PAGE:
War Against Cancer Turning to 'Smart' Weapons

Treatments targeting pathways of disease beating out chemotherapy

WEDNESDAY, Sept. 29, 2004 (HealthDayNews) -- The war on cancer in the 21st century is becoming one of guerrilla tactics rather than saturation bombing, with "molecularly targeted" drugs replacing wholesale chemotherapy in many cases.

This new approach, experts say, is resulting in patients who can live longer, productive lives despite their diagnoses.

"The emphasis in cancer has shifted from broad observation to zeroing in on what we think is important in the biology of tumor cells," said Dr. Owen O'Connor, of Memorial Sloan-Kettering Cancer Center's Department of Medicine in New York City.

One tactic -- called biologic therapy -- helps the body's own immune system fight cancer by using drugs to interfere with uncontrolled cell growth. It can also act indirectly to help healthy immune cells control cancer, or assist in the repair of normal cells damaged by other forms of cancer treatment, O'Connor said.

Biologic therapy is the latest cancer-fighting tool, joining such earlier approaches as tumor-removal surgery, chemotherapy and radiation, he said.

O'Connor was one of five experts who spoke Tuesday about the state of cancer research and treatments at a conference in New York City.

In the past 15 years, scientists have discovered just how complex the biology of cancer can be. And they've been able to develop drugs that target the individual components of cancer growth. The increase in the number of U.S. Food and Drug Administration-approved drugs in the last decade has meant there are more medicines to help manage the disease in a wide variety of patients, O'Connor added.

This new approach isn't the "magic bullet" cure that doctors used to discuss. But it's a more realistic assessment of how best to deal with the disease, O'Connor said.

"Historically, we've held cancer to the standard that all patients with the disease have to be cured, something that we haven't had with other diseases. The objective now is to recognize that treating cancer as a chronic disease -- like heart disease, emphysema or asthma -- is just as laudable a goal," he said.

Along with this recognition of the chronic nature of cancer comes the necessity to help patients and their families adjust to the new paradigm of cancer care, said another speaker, Diane Blum. She is executive director of CancerCare, a non-profit organization in New York City that assists cancer patients.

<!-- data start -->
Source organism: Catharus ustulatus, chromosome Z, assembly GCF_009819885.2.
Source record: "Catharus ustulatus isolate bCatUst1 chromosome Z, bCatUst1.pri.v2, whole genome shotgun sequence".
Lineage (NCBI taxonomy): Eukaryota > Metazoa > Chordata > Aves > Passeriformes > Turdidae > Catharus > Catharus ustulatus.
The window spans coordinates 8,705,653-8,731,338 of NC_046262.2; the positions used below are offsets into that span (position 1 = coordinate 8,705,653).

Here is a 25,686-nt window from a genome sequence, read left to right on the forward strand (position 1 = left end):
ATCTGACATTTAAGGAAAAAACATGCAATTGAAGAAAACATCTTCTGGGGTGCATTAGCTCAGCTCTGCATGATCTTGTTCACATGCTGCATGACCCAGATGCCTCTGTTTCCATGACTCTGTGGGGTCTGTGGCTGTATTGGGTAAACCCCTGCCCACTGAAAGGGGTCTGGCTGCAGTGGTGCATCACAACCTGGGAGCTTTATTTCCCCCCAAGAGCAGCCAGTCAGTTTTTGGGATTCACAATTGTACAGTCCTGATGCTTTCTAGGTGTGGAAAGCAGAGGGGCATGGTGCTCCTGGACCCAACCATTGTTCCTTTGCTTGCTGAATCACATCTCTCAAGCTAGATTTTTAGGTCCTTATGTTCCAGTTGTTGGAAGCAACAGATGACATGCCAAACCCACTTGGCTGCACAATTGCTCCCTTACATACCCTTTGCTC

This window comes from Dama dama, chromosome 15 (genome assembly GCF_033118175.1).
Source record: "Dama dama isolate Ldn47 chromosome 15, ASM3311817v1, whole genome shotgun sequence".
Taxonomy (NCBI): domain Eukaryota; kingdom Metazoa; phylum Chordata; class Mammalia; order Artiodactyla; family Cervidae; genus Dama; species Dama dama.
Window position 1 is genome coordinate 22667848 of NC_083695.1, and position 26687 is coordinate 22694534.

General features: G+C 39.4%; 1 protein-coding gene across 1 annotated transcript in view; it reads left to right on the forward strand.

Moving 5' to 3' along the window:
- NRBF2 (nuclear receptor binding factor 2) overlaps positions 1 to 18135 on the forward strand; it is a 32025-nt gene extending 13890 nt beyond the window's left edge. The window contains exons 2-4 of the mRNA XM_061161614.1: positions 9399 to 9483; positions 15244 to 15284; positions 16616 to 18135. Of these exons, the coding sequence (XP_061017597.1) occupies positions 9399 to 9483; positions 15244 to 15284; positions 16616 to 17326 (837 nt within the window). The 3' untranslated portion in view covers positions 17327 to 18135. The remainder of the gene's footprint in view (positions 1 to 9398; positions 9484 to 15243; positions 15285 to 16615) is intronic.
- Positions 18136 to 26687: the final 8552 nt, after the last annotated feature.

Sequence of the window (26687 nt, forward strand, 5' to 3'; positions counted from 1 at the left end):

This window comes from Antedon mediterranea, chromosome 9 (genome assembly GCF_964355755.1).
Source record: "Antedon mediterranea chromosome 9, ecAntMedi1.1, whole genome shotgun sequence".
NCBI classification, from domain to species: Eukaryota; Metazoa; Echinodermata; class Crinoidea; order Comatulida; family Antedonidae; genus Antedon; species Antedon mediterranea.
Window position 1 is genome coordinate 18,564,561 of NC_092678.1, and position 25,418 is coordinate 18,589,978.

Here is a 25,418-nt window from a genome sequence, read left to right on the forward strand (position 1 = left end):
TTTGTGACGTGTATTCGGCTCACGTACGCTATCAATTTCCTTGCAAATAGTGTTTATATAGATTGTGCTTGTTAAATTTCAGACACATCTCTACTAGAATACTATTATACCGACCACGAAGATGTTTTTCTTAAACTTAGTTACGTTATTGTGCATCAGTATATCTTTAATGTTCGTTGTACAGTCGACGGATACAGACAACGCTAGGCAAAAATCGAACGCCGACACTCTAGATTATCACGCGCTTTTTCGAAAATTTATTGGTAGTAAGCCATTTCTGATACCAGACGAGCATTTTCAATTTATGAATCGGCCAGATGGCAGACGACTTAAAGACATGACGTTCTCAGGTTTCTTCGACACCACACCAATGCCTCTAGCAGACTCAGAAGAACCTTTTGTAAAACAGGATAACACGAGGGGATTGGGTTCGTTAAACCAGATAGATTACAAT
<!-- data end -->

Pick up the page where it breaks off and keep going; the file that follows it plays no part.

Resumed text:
More effective cancer treatments have meant that people are spending less time in a hospital, they're living longer with the disease, they have access to far more information about their disease, and they have many more treatment options. All of these are signs of progress, she said.

"But with extended survival, people have to know what they can expect in terms of chronic health problems," Blum said, such as fatigue and cognitive impairment.

"Further, more information is a wonderful thing. But we need to help people figure out how to use it," she said, particularly in sifting through the available information to know what is relevant to a particular person.

Then there's the issue of cost, especially for those without insurance. For these patients, the cost of extended medical care can be prohibitive, Blum said.

But for those who have faced a cancer diagnosis and have benefited from the new medicines, life is sweet indeed.

Gene Grassi, a 50-year-old woman from Long Island, N.Y., was diagnosed seven years ago with multiple myeloma, a cancer of the bone marrow. But she took the drug Velcade from 2001 to 2004 while participating in a clinical trial, and she credits it with having kept her alive beyond her expectations.

"You know I'm here seven years after my diagnosis," she said.

The conference was sponsored by Millennium Pharmaceuticals Inc., the maker of Velcade. The company on Wednesday asked the U.S. Food and Drug Administration to approve broader use of Velcade for multiple myeloma based on successful clinical trials of the drug.

More information

For more on clinical trials of cancer treatments, visit the National Cancer Institute.

SOURCES: Owen O'Connor, M.D., Ph.D. Department of Medicine, Memorial Sloan-Kettering Cancer Center, New York City; Diane Blum, executive director, Cancer Care, New York City; Gene Grassi, cancer patient, Long Island, N.Y.; Sept. 28, 2004, Cancer in 10 Years conference, New York City
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